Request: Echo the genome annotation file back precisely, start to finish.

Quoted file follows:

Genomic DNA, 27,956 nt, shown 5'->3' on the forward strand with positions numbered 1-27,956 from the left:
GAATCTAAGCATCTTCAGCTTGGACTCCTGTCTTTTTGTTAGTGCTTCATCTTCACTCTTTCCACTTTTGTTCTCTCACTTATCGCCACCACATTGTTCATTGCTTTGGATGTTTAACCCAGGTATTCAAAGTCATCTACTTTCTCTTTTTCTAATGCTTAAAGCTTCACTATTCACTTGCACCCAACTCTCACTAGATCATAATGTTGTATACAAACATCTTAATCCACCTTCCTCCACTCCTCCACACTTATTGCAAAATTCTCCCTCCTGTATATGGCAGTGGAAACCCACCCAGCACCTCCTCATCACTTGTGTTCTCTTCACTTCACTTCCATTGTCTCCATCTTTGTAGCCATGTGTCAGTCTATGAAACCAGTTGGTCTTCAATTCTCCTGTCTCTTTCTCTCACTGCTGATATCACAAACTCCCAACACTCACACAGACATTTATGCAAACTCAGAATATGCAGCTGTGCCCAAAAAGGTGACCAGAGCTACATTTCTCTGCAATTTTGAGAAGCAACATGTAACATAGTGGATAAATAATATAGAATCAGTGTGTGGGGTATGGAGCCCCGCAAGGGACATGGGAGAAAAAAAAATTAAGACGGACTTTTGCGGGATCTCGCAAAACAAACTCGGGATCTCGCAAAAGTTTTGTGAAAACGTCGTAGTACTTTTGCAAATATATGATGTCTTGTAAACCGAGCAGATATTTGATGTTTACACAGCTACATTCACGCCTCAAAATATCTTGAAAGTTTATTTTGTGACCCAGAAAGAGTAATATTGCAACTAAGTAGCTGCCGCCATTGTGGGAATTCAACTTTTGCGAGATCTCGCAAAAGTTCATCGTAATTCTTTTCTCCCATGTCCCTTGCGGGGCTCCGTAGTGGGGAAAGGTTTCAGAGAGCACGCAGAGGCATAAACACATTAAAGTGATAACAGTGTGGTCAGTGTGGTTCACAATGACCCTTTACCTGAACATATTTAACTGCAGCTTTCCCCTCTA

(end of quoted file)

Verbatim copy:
Genomic DNA, 27,956 nt, shown 5'->3' on the forward strand with positions numbered 1-27,956 from the left:
GAATCTAAGCATCTTCAGCTTGGACTCCTGTCTTTTTGTTAGTGCTTCATCTTCACTCTTTCCACTTTTGTTCTCTCACTTATCGCCACCACATTGTTCATTGCTTTGGATGTTTAACCCAGGTATTCAAAGTCATCTACTTTCTCTTTTTCTAATGCTTAAAGCTTCACTATTCACTTGCACCCAACTCTCACTAGATCATAATGTTGTATACAAACATCTTAATCCACCTTCCTCCACTCCTCCACACTTATTGCAAAATTCTCCCTCCTGTATATGGCAGTGGAAACCCACCCAGCACCTCCTCATCACTTGTGTTCTCTTCACTTCACTTCCATTGTCTCCATCTTTGTAGCCATGTGTCAGTCTATGAAACCAGTTGGTCTTCAATTCTCCTGTCTCTTTCTCTCACTGCTGATATCACAAACTCCCAACACTCACACAGACATTTATGCAAACTCAGAATATGCAGCTGTGCCCAAAAAGGTGACCAGAGCTACATTTCTCTGCAATTTTGAGAAGCAACATGTAACATAGTGGATAAATAATATAGAATCAGTGTGTGGGGTATGGAGCCCCGCAAGGGACATGGGAGAAAAAAAAATTAAGACGGACTTTTGCGGGATCTCGCAAAACAAACTCGGGATCTCGCAAAAGTTTTGTGAAAACGTCGTAGTACTTTTGCAAATATATGATGTCTTGTAAACCGAGCAGATATTTGATGTTTACACAGCTACATTCACGCCTCAAAATATCTTGAAAGTTTATTTTGTGACCCAGAAAGAGTAATATTGCAACTAAGTAGCTGCCGCCATTGTGGGAATTCAACTTTTGCGAGATCTCGCAAAAGTTCATCGTAATTCTTTTCTCCCATGTCCCTTGCGGGGCTCCGTAGTGGGGAAAGGTTTCAGAGAGCACGCAGAGGCATAAACACATTAAAGTGATAACAGTGTGGTCAGTGTGGTTCACAATGACCCTTTACCTGAACATATTTAACTGCAGCTTTCCCCTCTA